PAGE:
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How a Twitter edit button might change the way you tweet

STEVE INSKEEP, HOST:

Twitter says it's considering whether to install an edit button. Right now, when you post a message on the site, it stays there, unchanged, even after you notice the typo or someone calls out your faulty logic. You can delete the post but never change it. Now the service is considering an update, and this matters to you, whether you use Twitter or not. Most people do not use Twitter, yet it has a huge effect on the public debate. Celebrities and politicians use it to drop little press releases. Journalists put their reporting on there and also make news stories out of Twitter conversation. So how does public discourse change if you can change it? We called an expert on typos and messages you wish you could take back. Michael Leggett spent about 13 years as a design lead and manager at Google and Facebook.

MICHAEL LEGGETT: My passion for this is borne out of my inattention to typos. I'm somewhat of a phonetic speller. I almost actually didn't get married due to poor spelling.

INSKEEP: What?

LEGGETT: Well, my wife - early on in our relationship, she said that she was so concerned with my misspelling on instant messenger that she wasn't sure about continuing to date me.

INSKEEP: (Laughter).

LEGGETT: And luckily, spellcheck was added to the product I was using at the time for instant messaging, and my spelling started getting better. And she's like, oh, maybe it's not that bad.

INSKEEP: It saved you. It saved you.

LEGGETT: It saved me. It did.

INSKEEP: Did you misspell, like, her name or her mom's name or...

LEGGETT: No, not her - no, I didn't misspell her name. I just misspelled - I'd misspell common words. So...

INSKEEP: (Laughter).

Needless to say, Michael Leggett favors a Twitter edit button. The question is how to do it. Tweets right now get shared, responded to and embedded in news stories.

LEGGETT: So there are new abuse factors with editing, in that if I tweet something and then you've retweeted or a hundred people retweeted or a website, like NPR, you know, embeds it in an article, there are valid issues that are not obvious how to fix around, what do you do with those edits? Do you honor the intention of fixing the edits, or do you honor the intention of the original retweeter or publisher in trying to publish what the original thought was?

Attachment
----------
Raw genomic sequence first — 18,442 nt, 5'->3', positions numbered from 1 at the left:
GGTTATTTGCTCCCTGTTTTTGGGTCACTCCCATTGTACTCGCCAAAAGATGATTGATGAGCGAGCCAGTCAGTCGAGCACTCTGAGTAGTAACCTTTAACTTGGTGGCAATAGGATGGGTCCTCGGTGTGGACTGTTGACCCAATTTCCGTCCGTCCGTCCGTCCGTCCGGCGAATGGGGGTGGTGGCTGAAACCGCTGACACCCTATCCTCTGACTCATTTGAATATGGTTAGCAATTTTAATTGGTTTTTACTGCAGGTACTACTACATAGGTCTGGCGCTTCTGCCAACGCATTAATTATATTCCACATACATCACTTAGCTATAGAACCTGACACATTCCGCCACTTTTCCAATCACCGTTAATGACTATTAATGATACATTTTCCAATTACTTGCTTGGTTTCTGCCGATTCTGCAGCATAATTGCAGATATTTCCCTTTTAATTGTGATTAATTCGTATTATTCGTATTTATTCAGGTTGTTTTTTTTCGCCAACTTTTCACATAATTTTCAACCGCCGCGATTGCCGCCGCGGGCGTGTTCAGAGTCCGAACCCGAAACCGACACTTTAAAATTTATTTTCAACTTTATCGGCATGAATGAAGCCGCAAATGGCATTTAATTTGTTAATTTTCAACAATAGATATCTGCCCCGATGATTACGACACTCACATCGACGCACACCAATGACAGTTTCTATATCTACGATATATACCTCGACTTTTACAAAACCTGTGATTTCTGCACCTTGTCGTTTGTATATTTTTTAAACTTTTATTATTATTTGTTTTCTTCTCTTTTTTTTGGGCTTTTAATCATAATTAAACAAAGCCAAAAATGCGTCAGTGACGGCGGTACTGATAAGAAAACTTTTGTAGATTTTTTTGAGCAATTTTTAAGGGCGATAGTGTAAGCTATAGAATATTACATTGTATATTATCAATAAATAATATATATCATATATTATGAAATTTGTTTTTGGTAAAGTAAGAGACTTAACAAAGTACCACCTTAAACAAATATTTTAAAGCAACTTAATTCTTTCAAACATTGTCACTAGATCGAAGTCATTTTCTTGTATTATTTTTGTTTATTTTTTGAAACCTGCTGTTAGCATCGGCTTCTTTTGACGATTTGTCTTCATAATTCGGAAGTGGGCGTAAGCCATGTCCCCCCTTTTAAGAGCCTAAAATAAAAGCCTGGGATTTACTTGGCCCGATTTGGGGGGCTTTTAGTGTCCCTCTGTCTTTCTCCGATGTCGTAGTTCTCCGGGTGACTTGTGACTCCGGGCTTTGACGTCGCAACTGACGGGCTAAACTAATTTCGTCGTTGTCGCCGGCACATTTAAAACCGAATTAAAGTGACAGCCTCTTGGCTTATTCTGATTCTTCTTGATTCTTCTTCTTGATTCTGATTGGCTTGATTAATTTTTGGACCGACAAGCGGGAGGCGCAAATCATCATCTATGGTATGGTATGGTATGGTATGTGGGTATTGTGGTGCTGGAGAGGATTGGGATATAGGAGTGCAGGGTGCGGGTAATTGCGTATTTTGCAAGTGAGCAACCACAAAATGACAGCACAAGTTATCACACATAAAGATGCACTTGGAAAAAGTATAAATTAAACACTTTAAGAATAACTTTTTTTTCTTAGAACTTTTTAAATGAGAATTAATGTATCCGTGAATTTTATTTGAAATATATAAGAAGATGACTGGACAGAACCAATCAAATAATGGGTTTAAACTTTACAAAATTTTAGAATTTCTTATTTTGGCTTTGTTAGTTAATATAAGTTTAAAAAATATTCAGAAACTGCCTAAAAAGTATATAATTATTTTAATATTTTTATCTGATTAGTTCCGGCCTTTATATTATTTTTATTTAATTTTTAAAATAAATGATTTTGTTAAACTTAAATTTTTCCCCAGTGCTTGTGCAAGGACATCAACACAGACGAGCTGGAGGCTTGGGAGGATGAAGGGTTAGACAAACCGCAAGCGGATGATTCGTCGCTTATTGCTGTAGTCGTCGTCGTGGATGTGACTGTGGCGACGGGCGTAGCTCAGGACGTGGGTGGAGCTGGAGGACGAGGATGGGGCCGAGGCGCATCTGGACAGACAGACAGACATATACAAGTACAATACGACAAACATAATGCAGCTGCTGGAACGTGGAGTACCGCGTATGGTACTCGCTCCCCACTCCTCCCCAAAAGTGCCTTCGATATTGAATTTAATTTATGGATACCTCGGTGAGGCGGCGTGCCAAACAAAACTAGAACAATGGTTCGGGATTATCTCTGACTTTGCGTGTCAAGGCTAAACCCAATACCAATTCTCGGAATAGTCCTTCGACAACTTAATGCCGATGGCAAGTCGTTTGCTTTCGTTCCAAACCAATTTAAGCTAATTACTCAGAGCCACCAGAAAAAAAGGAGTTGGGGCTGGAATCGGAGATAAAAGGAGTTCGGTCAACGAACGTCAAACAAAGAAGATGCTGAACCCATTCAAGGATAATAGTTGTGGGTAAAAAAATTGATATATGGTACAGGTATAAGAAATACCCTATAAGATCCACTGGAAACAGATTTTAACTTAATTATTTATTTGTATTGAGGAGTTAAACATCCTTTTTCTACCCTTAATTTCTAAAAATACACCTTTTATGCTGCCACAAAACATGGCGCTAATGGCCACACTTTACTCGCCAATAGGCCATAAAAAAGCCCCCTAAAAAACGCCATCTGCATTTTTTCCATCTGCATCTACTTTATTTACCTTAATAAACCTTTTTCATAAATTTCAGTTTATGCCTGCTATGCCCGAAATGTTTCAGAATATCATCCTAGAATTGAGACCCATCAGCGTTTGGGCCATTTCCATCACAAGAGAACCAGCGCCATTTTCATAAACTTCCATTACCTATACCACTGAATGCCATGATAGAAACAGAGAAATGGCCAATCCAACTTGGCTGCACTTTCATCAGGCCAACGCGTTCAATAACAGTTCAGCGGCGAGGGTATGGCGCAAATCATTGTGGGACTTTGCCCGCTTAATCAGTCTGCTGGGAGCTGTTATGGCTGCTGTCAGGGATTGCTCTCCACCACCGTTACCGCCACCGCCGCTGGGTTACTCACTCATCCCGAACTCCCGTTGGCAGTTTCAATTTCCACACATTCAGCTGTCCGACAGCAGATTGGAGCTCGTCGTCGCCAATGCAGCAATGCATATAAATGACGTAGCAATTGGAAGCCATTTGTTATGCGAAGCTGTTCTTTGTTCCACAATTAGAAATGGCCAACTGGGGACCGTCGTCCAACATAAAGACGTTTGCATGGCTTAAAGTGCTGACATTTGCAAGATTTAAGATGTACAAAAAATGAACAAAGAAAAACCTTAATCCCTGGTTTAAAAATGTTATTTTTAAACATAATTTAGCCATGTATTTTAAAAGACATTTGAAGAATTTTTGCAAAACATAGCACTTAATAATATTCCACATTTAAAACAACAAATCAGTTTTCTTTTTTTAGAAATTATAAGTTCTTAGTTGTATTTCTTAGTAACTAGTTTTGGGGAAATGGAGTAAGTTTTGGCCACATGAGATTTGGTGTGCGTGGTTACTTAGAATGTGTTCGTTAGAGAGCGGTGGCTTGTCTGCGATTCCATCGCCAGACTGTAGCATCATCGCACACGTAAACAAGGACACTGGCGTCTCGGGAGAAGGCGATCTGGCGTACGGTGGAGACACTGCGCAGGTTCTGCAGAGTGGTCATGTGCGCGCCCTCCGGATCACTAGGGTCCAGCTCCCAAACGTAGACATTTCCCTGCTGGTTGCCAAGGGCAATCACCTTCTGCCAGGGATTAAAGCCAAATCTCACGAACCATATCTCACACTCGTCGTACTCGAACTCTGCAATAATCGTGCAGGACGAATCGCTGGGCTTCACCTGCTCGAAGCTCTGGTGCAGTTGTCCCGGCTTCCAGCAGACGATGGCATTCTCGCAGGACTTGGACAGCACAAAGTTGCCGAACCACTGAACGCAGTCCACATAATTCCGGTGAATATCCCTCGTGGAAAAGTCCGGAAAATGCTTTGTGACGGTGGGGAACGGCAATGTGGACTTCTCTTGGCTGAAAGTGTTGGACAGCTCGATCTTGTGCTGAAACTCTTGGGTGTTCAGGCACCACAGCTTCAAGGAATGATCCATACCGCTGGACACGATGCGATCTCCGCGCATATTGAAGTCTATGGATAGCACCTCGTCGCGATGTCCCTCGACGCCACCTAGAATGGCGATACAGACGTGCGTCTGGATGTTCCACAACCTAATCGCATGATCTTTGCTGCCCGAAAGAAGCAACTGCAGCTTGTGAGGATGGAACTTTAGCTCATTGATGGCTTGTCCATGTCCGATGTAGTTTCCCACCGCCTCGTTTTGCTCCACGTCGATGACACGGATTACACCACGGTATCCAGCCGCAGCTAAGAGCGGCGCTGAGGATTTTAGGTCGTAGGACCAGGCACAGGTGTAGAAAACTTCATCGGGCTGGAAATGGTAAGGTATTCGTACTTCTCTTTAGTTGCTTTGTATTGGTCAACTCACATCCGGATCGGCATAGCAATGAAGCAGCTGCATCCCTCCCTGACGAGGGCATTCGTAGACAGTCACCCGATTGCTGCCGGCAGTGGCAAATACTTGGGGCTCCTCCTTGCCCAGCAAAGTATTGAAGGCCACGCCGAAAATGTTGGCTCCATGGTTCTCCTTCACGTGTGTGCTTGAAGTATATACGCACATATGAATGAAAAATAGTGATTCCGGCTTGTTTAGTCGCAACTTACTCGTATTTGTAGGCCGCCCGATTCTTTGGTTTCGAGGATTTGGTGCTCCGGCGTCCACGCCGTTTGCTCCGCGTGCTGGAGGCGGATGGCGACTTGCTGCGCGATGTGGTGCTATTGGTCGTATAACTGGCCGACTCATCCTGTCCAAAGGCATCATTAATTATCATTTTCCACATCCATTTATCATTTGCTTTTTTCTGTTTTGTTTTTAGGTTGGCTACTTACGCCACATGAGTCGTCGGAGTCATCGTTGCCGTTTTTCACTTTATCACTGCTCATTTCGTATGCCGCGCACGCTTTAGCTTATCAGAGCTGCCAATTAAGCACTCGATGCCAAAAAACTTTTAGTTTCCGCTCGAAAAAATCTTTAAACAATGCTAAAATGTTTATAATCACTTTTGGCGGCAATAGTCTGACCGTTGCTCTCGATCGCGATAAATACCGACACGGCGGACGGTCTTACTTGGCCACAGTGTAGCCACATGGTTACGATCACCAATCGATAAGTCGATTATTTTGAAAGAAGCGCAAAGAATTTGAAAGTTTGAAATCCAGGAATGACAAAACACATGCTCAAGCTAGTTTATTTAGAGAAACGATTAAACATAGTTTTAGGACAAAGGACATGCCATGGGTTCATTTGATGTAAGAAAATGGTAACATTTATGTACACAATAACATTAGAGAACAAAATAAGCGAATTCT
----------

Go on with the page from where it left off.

INSKEEP: Can you tell a layman a little bit about how that would work? Like, the tweet that's embedded in a news story...

LEGGETT: Yeah.

INSKEEP: ...That the original user edited two hours later - what happens to that news story?

LEGGETT: Absolutely. So I think that there's at least two things to consider. So one is when you edit a tweet, I think it's really important that the original tweet is - it's not replaced, right? So there are what's often called in programming - is versioning. So as I've edited a tweet - let's say I edit it five times. All five of those versions are maintained somewhere. And ideally, you can still, you know, get to them. But the thing that really cracked this open for me in thinking that it's very possible to fix is thinking about track changes and any kind of word-processing application.

INSKEEP: Oh, sure.

LEGGETT: So, you know, Microsoft Word or Google Docs - you can see the edits, right? The design is all built around making it very visible - what has changed, what was removed, what was added, et cetera. So I think that design pattern - which is one that's very mature, one that people are very used to - could easily be applied here where an edit's been made and you actually see the edit - you see the words that were crossed out, you see the words that were added or changed.